It is common for people to make mistakes on their deeds. Fortunately, in California, property owners can use a Corrective Deed to correct any error to a recorded deed. Errors should be corrected as soon as possible. Doing so will reduce setbacks in the transfer of real property later on. Read on to learn more about how to correct an error on a California deed.

Common Deed Errors

A mistake to the deed occurs when there are misspellings, errors in legal descriptions and/or title, errors in the property address or when a wrong form of co-ownership is used. An error in the execution of the deed may also occur when the wrong form of notary acknowledgment is used or when all parties do not properly sign the deed. As mentioned above, any error in a deed should be corrected as soon as possible.

“I did not know what to do when I received a call from the Recorder’s office telling me that the deed I prepared was not correct. I did not know how to fix it or who to call.” S. Hartley
“I contacted a local title company and they referred me to A People’s Choice. They were able to quickly prepare a correction deed to fix the mistake. Great service at a cheap price.” S. Hartley

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How to Correct an Error on a California Deed

If the deed has not been signed or recorded, you can easily correct an error on a California deed before the deed is recorded with the County Recorder’s office. In order to correct an error on a California deed, you will need to revise or modify the language in the deed to remove the error. If your deed has been signed and recorded, you will need to complete a Correction Deed or a Scrivener’s Affidavit to correct the error. Based on the type of error, you will need to decide the best process to correct the error.

A Corrective Deed is used to fix/correct an error on a California deed which has already been recorded. This type of deed does not create a new interest. The Corrective Deed will correct the deed document on the earlier transfer of interest. For example, if you sign and record a deed that misspells your last name, you can correct an error on a California deed utilizing a Corrective Deed to revise the error.

In comparison, a Scrivener’s Affidavit is a sworn statement signed by the person who created the incorrect deed. Unlike a Correction Deed, a Scrivener’s Affidavit doesn’t actually “correct” anything. Instead, it simply adds information to the property records to help clarify something about the earlier deed. Compared to a Corrective Deed or Correction Deed, A Scrivener’s Affidavit has very limited use. A Corrective Deed must be signed by the original transferor or transferors and includes all the information on a single document. A Corrective Deed provides much more detail than a Scrivener’s Affidavit. You should only use a Scrivener Affidavit when there are no substantive changes that are required, but rather it is simply necessary to provide other information that will resolve a potential title issue.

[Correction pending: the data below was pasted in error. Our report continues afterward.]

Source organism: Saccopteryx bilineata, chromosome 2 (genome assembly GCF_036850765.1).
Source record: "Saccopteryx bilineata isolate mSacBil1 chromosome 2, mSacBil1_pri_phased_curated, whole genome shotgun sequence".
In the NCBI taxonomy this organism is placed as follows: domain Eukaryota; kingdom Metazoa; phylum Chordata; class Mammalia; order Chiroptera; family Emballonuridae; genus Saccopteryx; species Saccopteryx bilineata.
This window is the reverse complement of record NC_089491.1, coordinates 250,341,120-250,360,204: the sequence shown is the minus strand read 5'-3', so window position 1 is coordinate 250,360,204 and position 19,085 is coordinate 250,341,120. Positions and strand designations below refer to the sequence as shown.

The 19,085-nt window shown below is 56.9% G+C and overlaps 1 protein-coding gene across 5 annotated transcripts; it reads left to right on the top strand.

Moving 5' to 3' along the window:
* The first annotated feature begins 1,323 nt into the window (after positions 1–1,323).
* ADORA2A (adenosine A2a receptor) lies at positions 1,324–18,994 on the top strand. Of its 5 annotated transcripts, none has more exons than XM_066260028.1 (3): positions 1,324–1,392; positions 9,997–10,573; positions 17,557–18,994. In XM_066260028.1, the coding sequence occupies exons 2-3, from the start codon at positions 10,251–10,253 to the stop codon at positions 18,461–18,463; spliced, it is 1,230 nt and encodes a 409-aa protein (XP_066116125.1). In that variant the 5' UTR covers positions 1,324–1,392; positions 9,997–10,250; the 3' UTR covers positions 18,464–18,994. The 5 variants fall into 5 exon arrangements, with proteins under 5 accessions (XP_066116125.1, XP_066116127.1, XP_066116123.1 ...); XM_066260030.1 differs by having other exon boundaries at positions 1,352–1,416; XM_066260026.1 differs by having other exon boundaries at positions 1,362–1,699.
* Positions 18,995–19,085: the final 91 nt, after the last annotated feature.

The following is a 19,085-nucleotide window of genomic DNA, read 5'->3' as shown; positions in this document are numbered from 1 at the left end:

How to Create a Correction Deed

You can correct an error on a California deed through a Correction Deed or Corrective Deed. Usually deed errors are as a result of someone attempting to prepare a deed without proper knowledge or professional help. In this regard, to avoid further mistakes, you can inexpensively hire the services of a legal document assistant such as A People’s Choice to make sure the correction deed is prepared properly and actually “fixes” the problem. In order to create a correction deed, a  copy of the deed originally filed is created with the additional words “Corrective” or “Correction” next to the title. When the Correction Deed is prepared, the error made in the earlier deed should be fixed. For example, if your last name was misspelled, your name should be entered with the proper spelling in the Correction deed where appropriate. If the address, AP Number or legal description had an error, make whatever changes necessary to correct these items. Next, somewhere in the body of the deed, you will need to provide an explanation about why the deed is being modified. This explanation can also be placed in the upper right hand part of the document below the recording stamp area if there is room. It is important to provide all information about the previous recorded deed such as how the title was taken, as well as all recording information. This would include the recording date and document Instrument Number as well and the exact change you are making to the deed.

What is a Scrivener’s Affidavit?

As mentioned above, a Scrivener’s Affidavit is a sworn statement made by the person who drafted the deed. The affidavit statement is to provide other information to the property records to clarify information contained in the earlier deed. It is important to keep in mind that this type of affidavit should only be used when more information is needed to describe the recorded document. If an error is on the deed, it is best to use a Correction Deed to make a revision.

Contact A People’s Choice for more information on how to correct an error on a California deed. Title errors can create major problems if they are not corrected, and could impact a sale or distribution of property after death of an owner. A People’s Choice has over 35 years experience preparing Corrective Deeds and other types of legal documents. We have established a long-standing reputation for professional work and often receive referrals from title companies to help people with these matters. Call us today at 800-747-2780.

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